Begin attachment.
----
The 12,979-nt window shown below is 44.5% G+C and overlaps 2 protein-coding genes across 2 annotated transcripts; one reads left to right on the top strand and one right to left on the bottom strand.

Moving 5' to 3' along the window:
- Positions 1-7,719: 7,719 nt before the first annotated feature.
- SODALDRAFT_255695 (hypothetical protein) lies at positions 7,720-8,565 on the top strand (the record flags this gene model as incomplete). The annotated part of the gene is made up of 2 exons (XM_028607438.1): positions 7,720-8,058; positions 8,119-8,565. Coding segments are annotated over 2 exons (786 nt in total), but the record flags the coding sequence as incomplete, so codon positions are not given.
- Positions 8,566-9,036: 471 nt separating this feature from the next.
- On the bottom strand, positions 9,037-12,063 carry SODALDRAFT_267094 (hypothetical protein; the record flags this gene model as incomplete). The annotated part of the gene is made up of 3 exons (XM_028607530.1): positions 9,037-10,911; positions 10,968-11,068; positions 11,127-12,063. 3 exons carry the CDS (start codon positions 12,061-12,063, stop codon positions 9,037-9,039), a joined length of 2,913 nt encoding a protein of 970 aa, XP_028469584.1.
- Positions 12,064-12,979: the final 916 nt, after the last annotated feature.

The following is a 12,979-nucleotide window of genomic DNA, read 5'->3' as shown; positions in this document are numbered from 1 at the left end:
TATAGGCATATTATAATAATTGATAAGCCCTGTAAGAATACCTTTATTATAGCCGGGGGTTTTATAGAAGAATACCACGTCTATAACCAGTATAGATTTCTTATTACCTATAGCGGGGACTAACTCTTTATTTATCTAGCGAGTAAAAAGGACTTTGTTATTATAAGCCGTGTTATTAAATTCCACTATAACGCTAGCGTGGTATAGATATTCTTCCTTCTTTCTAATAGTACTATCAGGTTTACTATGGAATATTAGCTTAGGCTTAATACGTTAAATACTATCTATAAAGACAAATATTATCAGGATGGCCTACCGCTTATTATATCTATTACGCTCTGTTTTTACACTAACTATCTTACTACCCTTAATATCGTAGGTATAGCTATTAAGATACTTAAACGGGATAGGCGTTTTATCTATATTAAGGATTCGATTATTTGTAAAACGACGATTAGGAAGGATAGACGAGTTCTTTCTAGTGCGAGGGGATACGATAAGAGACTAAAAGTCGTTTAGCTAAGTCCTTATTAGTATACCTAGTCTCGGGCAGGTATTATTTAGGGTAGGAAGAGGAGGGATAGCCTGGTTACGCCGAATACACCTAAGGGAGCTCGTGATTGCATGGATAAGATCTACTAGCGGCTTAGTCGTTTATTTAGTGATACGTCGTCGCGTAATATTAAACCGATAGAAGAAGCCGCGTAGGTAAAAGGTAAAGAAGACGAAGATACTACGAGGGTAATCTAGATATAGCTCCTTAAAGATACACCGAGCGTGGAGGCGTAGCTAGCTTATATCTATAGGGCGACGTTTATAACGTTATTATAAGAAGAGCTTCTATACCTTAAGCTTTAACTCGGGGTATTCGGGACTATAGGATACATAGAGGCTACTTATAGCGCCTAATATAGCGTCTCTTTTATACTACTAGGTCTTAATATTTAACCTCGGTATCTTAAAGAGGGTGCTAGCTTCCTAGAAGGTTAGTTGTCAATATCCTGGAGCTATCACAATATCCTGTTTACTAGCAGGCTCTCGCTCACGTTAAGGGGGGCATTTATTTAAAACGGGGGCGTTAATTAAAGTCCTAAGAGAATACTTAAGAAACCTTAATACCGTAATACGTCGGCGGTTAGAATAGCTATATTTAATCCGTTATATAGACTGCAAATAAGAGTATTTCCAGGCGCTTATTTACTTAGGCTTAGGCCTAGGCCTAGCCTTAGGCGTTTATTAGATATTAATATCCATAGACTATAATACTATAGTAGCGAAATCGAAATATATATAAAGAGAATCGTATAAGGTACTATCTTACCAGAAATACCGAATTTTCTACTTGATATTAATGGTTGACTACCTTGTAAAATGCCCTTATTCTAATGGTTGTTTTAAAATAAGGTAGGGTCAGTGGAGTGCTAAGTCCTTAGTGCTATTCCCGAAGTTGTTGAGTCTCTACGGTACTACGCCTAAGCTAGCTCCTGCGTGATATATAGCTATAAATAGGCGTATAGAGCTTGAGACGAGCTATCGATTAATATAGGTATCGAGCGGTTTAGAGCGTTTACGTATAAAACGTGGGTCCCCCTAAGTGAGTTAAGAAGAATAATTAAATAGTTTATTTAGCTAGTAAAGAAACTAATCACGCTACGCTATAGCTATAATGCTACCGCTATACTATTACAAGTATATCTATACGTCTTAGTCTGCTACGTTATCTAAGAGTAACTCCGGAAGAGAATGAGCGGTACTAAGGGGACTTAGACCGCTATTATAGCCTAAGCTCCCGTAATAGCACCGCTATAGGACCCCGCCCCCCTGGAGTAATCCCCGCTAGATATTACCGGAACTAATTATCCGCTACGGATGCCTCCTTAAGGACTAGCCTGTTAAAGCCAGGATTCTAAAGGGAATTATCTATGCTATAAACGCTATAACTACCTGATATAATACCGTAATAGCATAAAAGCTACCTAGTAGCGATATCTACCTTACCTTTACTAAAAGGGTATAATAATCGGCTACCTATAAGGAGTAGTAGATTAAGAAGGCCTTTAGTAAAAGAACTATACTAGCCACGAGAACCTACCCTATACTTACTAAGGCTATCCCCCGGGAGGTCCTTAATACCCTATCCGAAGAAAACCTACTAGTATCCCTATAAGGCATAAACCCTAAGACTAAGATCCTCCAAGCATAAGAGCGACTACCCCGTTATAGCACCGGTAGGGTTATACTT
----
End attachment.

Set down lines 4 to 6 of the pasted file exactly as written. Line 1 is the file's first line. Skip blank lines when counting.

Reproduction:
- SODALDRAFT_255695 (hypothetical protein) lies at positions 7,720-8,565 on the top strand (the record flags this gene model as incomplete). The annotated part of the gene is made up of 2 exons (XM_028607438.1): positions 7,720-8,058; positions 8,119-8,565. Coding segments are annotated over 2 exons (786 nt in total), but the record flags the coding sequence as incomplete, so codon positions are not given.
- Positions 8,566-9,036: 471 nt separating this feature from the next.
- On the bottom strand, positions 9,037-12,063 carry SODALDRAFT_267094 (hypothetical protein; the record flags this gene model as incomplete). The annotated part of the gene is made up of 3 exons (XM_028607530.1): positions 9,037-10,911; positions 10,968-11,068; positions 11,127-12,063. 3 exons carry the CDS (start codon positions 12,061-12,063, stop codon positions 9,037-9,039), a joined length of 2,913 nt encoding a protein of 970 aa, XP_028469584.1.